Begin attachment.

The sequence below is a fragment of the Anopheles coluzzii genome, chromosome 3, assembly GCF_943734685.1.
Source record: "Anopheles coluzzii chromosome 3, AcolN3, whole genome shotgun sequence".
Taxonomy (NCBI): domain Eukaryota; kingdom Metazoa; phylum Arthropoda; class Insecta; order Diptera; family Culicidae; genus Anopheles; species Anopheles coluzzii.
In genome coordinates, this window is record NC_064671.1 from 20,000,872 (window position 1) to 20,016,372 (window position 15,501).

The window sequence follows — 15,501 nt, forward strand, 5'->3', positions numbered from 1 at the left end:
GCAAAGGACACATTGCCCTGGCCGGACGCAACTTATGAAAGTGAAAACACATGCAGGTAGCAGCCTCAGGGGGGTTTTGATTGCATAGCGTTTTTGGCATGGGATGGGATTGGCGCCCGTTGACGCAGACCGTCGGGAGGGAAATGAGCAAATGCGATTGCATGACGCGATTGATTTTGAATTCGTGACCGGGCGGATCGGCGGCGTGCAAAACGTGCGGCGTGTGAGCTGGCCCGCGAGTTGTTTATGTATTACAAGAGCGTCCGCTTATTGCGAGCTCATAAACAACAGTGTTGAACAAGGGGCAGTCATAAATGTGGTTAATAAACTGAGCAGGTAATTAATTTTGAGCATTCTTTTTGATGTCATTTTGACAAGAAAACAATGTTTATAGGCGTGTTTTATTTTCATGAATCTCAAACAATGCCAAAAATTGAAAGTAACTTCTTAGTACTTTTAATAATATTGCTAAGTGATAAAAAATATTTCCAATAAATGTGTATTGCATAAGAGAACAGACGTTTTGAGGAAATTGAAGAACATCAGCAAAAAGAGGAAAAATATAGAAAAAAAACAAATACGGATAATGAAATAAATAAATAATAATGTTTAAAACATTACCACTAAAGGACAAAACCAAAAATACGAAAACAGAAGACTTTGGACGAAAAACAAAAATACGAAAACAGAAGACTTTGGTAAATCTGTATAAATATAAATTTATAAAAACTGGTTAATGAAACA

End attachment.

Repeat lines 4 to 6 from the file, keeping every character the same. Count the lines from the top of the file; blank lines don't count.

In genome coordinates, this window is record NC_064671.1 from 20,000,872 (window position 1) to 20,016,372 (window position 15,501).

The window sequence follows — 15,501 nt, forward strand, 5'->3', positions numbered from 1 at the left end:
GCAAAGGACACATTGCCCTGGCCGGACGCAACTTATGAAAGTGAAAACACATGCAGGTAGCAGCCTCAGGGGGGTTTTGATTGCATAGCGTTTTTGGCATGGGATGGGATTGGCGCCCGTTGACGCAGACCGTCGGGAGGGAAATGAGCAAATGCGATTGCATGACGCGATTGATTTTGAATTCGTGACCGGGCGGATCGGCGGCGTGCAAAACGTGCGGCGTGTGAGCTGGCCCGCGAGTTGTTTATGTATTACAAGAGCGTCCGCTTATTGCGAGCTCATAAACAACAGTGTTGAACAAGGGGCAGTCATAAATGTGGTTAATAAACTGAGCAGGTAATTAATTTTGAGCATTCTTTTTGATGTCATTTTGACAAGAAAACAATGTTTATAGGCGTGTTTTATTTTCATGAATCTCAAACAATGCCAAAAATTGAAAGTAACTTCTTAGTACTTTTAATAATATTGCTAAGTGATAAAAAATATTTCCAATAAATGTGTATTGCATAAGAGAACAGACGTTTTGAGGAAATTGAAGAACATCAGCAAAAAGAGGAAAAATATAGAAAAAAAACAAATACGGATAATGAAATAAATAAATAATAATGTTTAAAACATTACCACTAAAGGACAAAACCAAAAATACGAAAACAGAAGACTTTGGACGAAAAACAAAAATACGAAAACAGAAGACTTTGGTAAATCTGTATAAATATAAATTTATAAAAACTGGTTAATGAAACA